Is history repeating itself concerning trans rights?

In this blog for Pride month Media and Communications Officer, Holly Beattie, explores how the public and political landscape is continuing to contribute to health inequalities for trans and non-binary people.

The history of LGBT+ rights has been a constant struggle for people’s identities and sexualities to be respected and legalised. The discrimination faced by LGBT+ people has impacted on their long-term health outcomes.

In Stonewall’s 2017/18 ‘Trans report’ they found that two in five trans people (41 per cent) and three in ten non-binary people (31 per cent) had experienced a hate crime or incident because of their gender identity in the previous 12 months. In comparison 16% of LGB people, who aren’t trans experienced a hate crime or incident due to their sexual orientation in the same period.

Since Stonewall’s report, hate crimes against LGBT+ people have increased by 37% towards trans people and 25% towards LGB people. This increase poses serious questions about how public and political narratives are influencing this worrying upwards trend.

The fight for LGBT+ rights has been a longstanding issue in the UK. The 1967 Sexual Offences Act partially legalised same-sex acts between men. In 1966 The Beaumont Society was established, ‘the largest and longest running transgender society in the UK’. In 1988 Section 28 (of the Local Government Act) was brought into effect which “prohibited the promotion of homosexuality” by local authorities; this remained in place until 2003. It wasn’t until 2013 in England and Wales and 2014 in Scotland that same-sex couples could legally marry.

Just a brief glance at the history of LGBT+ rights highlights how this community has been ostracised from political and public life for decades. Unfortunately, the slow pace at which government policy mapped out a path for recognition and acceptance of homosexuality is being repeated and trans and non-binary people are once again being ostracised. It wasn’t until the 2004 Gender Recognition Act that trans people were granted full legal recognition.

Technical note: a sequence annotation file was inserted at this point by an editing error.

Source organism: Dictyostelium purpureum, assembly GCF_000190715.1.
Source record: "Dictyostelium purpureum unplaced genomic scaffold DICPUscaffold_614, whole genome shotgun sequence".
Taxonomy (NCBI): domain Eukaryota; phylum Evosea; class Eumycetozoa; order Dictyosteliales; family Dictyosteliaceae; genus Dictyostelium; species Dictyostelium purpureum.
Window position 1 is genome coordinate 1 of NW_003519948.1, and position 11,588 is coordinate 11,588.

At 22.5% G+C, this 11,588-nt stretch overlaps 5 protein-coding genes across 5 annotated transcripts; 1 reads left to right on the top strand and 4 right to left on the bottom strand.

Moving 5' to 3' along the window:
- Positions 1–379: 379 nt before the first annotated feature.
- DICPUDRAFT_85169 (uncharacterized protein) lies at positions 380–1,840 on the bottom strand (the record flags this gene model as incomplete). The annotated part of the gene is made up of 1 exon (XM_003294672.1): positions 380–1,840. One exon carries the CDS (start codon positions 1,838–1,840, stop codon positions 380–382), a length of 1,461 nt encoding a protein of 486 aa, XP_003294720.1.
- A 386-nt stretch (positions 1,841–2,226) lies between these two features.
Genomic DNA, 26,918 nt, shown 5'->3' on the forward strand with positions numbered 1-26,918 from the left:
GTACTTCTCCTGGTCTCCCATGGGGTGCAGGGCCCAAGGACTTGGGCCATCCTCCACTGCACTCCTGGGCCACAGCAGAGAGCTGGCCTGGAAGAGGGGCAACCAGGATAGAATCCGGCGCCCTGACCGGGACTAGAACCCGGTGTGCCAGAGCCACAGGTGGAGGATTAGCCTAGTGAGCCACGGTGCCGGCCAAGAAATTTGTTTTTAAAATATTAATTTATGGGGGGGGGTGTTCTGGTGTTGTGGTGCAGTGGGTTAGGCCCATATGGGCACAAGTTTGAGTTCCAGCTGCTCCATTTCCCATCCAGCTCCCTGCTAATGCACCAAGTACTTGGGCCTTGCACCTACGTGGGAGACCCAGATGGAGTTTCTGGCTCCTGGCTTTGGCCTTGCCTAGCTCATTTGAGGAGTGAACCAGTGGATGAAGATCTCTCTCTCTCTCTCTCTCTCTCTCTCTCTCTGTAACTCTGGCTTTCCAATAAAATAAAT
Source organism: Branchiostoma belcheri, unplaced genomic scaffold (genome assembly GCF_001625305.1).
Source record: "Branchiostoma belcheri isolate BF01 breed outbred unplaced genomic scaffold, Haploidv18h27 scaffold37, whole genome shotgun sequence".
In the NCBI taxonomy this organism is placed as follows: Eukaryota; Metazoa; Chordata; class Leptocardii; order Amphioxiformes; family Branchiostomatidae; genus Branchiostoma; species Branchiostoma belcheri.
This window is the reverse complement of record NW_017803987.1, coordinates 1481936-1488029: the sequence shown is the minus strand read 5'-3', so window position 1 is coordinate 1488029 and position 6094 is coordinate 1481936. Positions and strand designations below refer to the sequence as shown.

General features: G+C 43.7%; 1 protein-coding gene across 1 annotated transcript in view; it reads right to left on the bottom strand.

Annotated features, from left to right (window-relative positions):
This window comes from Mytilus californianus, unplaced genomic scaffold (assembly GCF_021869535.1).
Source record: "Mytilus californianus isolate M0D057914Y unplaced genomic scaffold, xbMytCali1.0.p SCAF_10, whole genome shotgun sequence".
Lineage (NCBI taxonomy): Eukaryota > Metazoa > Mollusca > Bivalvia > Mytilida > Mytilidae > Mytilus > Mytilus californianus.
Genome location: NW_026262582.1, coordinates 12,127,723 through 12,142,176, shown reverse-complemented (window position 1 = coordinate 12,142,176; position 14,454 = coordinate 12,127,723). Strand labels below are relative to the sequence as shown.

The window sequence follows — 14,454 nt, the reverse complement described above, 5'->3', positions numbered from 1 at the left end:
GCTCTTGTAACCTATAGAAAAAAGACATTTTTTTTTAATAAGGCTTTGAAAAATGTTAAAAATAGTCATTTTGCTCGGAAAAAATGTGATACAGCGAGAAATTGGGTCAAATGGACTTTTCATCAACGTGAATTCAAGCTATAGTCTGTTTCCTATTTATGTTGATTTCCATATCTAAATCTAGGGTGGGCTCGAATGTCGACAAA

This ongoing public debate around trans and non-binary identities and rights is a concerning retreat into the media and political narrative which led to Section 28 and contributed to poor mental health and trauma amongst members of the LGBT+ community.

LGBT+ people are one and a half times more likely to develop depression and anxiety compared to the rest of the population. Within this impacted group, trans people are even more likely to face health inequalities. In 2018, Stonewall found that 46% of trans people had thought about taking their own life in the previous year compared with 31% of lesbian, gay and bisexual people.

Despite findings from the Women and Equalities Committee in 2019 that “too often LGBT people are expected to fit into systems that assume they are straight and cisgender” which has lead to ‘glaring’ health inequalities; legislation has failed to address these crucial issues.

People’s Health Trust funds community organisations tackling health inequalities in neighbourhoods and communities experiencing the highest levels of disadvantage, including LGBT+ organisations. We know from our funded partners that inequalities impacting trans and non-binary people are only getting worse.

The legislative history of LGBT+ rights is a scandal that continues to impact the day to day lives and long term health outcomes of millions of people in Great Britain. For organisations tackling health inequalities, trans and non-binary rights must be supported and encouraged at every opportunity.

Furthermore, as a society it is imperative that we address the political and public landscape that is ostracising trans and non-binary people to ensure that history does not repeat itself.